Israel prime minister Benjamin Netanyahu used a portion of his AIPAC speech today to list the times when Israel has defied U.S. warnings to act in its self defense.
"America and Israel have had some serious disagreements over the course of our nearly 70-year-old friendship," said Netanyahu from the annual AIPAC policy conference. "That started with the beginning.
"In 1948, Secretary of State George Marshall opposed David Ben-Gurion's intention to declare statehood. That's an understatement -- he vehemently opposed it. But, Ben-Gurion, understanding what was at stake, went ahead and declared Israel's independence. In 1967, as an Arab noose was tightening around Israel's neck, the United States warned [the prime minister] that if Israel acted alone, it would be alone. But Israel did act --acted alone -- to defend itself. In 1981, under the leadership of Prime Minister Menachem Begin, Israel destroyed a nuclear reactor at Osirak. The United States criticized Israel and suspended arms-transfers for three months. And in 2002, after the worst wave of Palestinian terror attacks in Israel's history, Prime Minister Sharon launched Operation Defensive Shield. The United States demanded that Israel withdraw its troops immediately but Sharon continued until the operation was completed.
"There's a reason I mention all of these. I mention them to make a point. Despite occasional disagreements, the friendship between America and Israel grew stronger and stronger, decade after decade. And our friendship will weather the current disagreements as well to grow even stronger in the future."
Netanyahu is scheduled to address a joint session of Congress tomorrow.
Last week, the Obama administration succeeded in pressuring Democrats to insist there not be a vote on the Senate floor in support of the Nuclear Weapon Free Iran Act of 2015 until after the March 24 deadline for negotiations with Tehran over its nuclear weapons program. Lacking the votes in the Senate to impose cloture, Republicans had little choice but to go along. But the delay is unfortunate.
In John Kerry's statement on President Obama's Cuba policy changes, the secretary of state doesn't simply suggest the policies in place for five and a half decades are outdated. He seems to be suggesting they were a failure from the start. And in doing so, he apparently misstates his own age at the time President Kennedy made one of the most well known presidential addresses in our nation's history, and certainly the most notable regarding Cuba.
Imagine for a moment that you are a Saudi, Emirati, Jordanian, or Israeli. Your main national security worry these days is Iran—Iran’s rise, its nuclear program, its troops fighting in Iraq and Syria, its growing influence from Yemen through Iraq and Syria to Lebanon.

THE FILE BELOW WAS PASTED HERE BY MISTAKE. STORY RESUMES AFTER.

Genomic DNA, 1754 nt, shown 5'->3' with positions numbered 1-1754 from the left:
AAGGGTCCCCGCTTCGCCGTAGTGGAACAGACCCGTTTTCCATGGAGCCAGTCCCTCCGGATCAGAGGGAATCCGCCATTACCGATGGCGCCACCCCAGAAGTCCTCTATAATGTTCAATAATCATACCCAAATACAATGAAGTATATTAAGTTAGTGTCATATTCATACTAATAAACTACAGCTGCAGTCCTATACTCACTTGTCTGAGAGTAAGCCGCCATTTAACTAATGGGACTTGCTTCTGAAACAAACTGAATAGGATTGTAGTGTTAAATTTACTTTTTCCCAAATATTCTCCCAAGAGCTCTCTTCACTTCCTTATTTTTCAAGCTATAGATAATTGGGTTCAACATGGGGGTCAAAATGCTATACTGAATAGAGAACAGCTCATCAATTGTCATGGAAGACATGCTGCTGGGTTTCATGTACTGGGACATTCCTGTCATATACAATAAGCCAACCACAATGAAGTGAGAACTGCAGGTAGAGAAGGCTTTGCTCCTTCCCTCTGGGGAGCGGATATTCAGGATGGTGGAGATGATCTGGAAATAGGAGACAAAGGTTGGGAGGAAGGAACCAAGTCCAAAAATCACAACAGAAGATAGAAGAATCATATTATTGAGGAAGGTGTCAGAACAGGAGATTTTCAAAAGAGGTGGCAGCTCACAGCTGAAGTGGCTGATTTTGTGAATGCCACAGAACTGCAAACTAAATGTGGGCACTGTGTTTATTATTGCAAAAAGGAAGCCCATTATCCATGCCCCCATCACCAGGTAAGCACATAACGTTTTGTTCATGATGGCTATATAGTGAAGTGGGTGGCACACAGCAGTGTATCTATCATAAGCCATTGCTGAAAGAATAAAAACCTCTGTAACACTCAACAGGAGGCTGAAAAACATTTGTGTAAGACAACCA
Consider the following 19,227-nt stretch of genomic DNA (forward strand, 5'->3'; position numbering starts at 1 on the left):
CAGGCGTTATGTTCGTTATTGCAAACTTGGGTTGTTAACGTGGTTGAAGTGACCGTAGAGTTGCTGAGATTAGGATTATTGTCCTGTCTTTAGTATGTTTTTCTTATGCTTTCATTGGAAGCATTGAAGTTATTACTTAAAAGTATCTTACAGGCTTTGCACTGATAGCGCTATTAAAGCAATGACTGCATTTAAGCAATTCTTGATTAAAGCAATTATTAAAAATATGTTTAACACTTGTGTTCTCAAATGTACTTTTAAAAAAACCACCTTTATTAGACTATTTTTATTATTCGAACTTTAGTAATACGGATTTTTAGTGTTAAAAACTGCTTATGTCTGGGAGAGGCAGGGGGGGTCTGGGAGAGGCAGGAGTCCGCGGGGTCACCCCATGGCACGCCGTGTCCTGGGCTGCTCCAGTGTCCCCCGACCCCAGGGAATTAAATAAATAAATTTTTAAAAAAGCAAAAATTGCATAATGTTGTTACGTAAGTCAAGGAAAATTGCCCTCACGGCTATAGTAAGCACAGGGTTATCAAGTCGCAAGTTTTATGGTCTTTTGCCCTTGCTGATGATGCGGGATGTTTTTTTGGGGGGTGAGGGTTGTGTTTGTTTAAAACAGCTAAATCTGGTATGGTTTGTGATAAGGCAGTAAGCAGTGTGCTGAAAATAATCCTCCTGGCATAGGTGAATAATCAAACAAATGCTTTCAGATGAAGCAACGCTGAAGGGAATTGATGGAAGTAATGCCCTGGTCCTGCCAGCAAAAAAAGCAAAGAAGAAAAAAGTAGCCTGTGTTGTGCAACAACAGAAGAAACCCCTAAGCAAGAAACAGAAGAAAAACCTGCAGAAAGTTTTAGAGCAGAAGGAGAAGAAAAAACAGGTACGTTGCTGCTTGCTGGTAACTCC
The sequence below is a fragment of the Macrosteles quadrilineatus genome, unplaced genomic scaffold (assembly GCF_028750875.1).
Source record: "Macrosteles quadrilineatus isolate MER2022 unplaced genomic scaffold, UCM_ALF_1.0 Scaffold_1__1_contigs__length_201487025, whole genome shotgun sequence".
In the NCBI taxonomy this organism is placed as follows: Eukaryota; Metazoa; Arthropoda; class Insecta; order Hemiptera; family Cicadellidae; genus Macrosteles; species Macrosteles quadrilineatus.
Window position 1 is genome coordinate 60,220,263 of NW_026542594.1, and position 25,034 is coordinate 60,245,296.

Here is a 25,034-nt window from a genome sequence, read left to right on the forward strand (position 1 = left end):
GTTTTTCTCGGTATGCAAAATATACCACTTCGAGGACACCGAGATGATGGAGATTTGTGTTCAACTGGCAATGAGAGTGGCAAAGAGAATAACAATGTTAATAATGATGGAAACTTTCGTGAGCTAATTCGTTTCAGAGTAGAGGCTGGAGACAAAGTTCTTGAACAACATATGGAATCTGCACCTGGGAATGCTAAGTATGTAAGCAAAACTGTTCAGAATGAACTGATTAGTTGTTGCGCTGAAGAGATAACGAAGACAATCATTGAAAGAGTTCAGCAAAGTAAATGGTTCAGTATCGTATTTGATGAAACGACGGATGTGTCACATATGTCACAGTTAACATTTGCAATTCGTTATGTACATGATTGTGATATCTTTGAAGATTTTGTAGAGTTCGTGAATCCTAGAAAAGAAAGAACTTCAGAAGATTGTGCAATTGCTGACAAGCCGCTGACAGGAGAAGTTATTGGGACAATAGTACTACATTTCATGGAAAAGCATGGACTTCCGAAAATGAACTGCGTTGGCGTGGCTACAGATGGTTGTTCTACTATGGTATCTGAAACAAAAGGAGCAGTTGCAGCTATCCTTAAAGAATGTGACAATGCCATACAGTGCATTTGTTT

Foreign Policy reports that the U.S. believes Iran is cheating on U.N. nuclear sanctions. "The United States has privately accused Iran of going on an international shopping spree to acquire components for a heavy-water reactor that American officials have long feared could be used in the production of nuclear weapons-grade plutonium," reports Colum Lynch.
It's heartening these days to see an outbreak of bipartisan seriousness, given how rare those instances have become. Herewith some excerpts from a statement delivered by Bob Menendez, the Democratic chairman of the Senate Foreign Relations Committee, at the committee’s December 3 hearing on “Dismantling Iran’s Nuclear Weapons Program,” which The Scrapbook enthusiastically cosigns:
How to explain America’s failure, after 20 years of efforts, to impose genuinely crippling sanctions on Iran? Start with the penchant of the executive branch—from Presidents Clinton to Obama—for excluding Congress from the process.
At the White House Wednesday for bilateral talks with President Obama, Israeli prime minister Benjamin Netanyahu rather publicly reminded the president of how seriously Israel takes the threat of a nuclear Iran.
When nations start imposing sanctions and embargoes on each other, black markets and hoarding follow as light comes with dawn. Witness Cuban cigars, which never went away and became even more desirable, especially as a status item favored by international types who smoked them to demonstrate that they knew where, and how, to get them.
Hillary Clinton will shortly release a memoir, Hard Choices, chronicling her tenure as secretary of state. If what she has to say in its pages resembles what she had to say from the stage at the American Jewish Committee’s (AJC) annual Global Forum on May 14—where she claimed undue credit for implementing sanctions against Iran—it’s worth setting the record straight now.